Principal Differences between Banks and Private Lenders

Created: 2016-12-05 07:00:00

There is a distinct way you should approach banks and deal with them. That is different from how you should work with private lenders. The difference lies in the varying ways banks and private lenders work. You must understand the principal differences between banks and private lenders so you can realise why they work in the ways they do, what their products and services are designed the way they are and what you can expect from them in various scenarios.

Banks are regulated by the central bank and by extension the lawmakers. There are financial institutions that fall under the banking sector. The private lenders are the nonbanking sector. They are an integral part of the financial industry but they are not regulated as banks. Privately held banks or publicly traded banks and not the same as private lenders. When we talk about private lenders, they are nonbanking companies lending money in the open market. They are not institutionalised.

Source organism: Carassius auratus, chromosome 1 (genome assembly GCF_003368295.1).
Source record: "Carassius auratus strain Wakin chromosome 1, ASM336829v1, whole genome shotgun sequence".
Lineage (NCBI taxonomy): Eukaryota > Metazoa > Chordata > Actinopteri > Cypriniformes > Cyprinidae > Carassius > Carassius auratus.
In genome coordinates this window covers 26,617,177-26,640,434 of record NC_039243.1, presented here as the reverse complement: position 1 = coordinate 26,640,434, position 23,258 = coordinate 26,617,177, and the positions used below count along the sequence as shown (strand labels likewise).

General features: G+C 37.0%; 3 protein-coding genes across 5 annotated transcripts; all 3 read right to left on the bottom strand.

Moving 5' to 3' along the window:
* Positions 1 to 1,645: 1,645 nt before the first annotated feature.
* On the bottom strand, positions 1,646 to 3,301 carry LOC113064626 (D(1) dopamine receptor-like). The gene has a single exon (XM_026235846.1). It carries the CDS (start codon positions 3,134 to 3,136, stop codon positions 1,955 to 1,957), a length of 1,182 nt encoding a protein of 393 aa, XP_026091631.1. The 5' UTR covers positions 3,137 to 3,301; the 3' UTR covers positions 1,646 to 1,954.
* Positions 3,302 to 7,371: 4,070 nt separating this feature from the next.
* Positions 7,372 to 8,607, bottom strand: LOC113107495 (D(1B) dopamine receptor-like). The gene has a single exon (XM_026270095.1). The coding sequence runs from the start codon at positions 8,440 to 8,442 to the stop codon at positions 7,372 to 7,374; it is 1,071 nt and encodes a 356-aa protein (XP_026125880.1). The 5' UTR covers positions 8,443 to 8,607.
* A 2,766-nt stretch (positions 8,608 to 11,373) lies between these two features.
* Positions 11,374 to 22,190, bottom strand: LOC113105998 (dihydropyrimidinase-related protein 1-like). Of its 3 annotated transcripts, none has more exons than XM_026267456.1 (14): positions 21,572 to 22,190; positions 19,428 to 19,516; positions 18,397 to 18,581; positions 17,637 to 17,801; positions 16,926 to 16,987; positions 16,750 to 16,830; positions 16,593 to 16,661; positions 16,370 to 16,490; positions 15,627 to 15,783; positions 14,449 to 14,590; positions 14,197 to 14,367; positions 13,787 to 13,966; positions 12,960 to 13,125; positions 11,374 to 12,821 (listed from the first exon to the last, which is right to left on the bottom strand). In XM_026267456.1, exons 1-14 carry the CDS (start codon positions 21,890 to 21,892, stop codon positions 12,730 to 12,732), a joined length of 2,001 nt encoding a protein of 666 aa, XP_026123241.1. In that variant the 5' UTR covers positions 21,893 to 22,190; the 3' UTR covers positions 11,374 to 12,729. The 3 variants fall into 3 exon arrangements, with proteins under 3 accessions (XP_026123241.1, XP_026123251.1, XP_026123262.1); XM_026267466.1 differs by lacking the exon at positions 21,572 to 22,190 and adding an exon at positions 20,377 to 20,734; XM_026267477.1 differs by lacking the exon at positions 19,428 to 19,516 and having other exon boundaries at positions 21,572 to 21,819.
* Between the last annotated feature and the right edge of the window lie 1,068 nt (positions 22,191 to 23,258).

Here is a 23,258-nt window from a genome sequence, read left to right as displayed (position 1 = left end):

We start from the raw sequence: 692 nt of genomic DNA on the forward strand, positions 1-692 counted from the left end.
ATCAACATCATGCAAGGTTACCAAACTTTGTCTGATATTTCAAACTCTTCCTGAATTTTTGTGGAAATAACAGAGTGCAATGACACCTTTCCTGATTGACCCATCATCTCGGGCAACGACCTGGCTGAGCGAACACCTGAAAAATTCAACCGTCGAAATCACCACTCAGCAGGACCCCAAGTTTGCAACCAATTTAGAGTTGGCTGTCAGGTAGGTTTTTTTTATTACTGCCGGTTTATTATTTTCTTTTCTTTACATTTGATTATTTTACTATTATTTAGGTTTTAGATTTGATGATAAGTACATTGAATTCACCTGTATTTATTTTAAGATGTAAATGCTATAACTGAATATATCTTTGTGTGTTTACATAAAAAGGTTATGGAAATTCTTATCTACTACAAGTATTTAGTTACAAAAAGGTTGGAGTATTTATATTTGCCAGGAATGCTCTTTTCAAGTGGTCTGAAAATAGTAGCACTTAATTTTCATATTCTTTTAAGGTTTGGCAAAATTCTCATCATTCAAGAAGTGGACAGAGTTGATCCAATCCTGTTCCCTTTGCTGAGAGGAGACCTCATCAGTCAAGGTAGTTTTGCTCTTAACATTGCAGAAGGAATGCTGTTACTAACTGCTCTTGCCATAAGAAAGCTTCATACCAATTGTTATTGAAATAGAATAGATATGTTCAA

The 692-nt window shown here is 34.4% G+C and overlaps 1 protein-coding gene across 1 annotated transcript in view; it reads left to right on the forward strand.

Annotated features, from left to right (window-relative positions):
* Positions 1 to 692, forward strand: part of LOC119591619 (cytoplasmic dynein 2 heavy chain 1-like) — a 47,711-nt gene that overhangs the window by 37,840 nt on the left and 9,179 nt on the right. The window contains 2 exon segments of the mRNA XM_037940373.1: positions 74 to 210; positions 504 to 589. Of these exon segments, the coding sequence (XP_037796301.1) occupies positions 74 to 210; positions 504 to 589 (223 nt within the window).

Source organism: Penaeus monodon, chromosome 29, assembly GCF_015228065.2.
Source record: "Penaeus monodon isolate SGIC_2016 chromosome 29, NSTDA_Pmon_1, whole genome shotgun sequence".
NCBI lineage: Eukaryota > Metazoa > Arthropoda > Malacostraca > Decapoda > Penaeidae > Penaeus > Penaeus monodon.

Banks operate under the stringent banking norms. They cannot deal in unsecured loans, they cannot charge interest lower than what the central bank has decided and there is a maximum cap on what they can charge. You will not be offered a home loan that comes at a 20% rate of interest. But you will find private lenders offering you short term loans or smart loans in UK at a higher rate. These would be unsecured while home loan is secured but the difference in rates of interest is principally because of regulation and the lack of it in respective scenarios.

Banks are expected to have public policies and while they do have discretions in almost everything they do, they are also answerable. Private lenders are not answerable to anyone. They can run their business the way they do. As long as they don’t mislead or rip off people, they can attend to their business interests.

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